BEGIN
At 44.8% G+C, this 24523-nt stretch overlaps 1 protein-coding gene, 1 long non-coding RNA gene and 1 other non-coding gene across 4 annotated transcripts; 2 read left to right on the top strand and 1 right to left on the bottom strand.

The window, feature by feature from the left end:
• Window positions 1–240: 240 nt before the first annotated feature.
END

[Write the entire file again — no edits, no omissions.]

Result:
At 44.8% G+C, this 24523-nt stretch overlaps 1 protein-coding gene, 1 long non-coding RNA gene and 1 other non-coding gene across 4 annotated transcripts; 2 read left to right on the top strand and 1 right to left on the bottom strand.

The window, feature by feature from the left end:
• Window positions 1–240: 240 nt before the first annotated feature.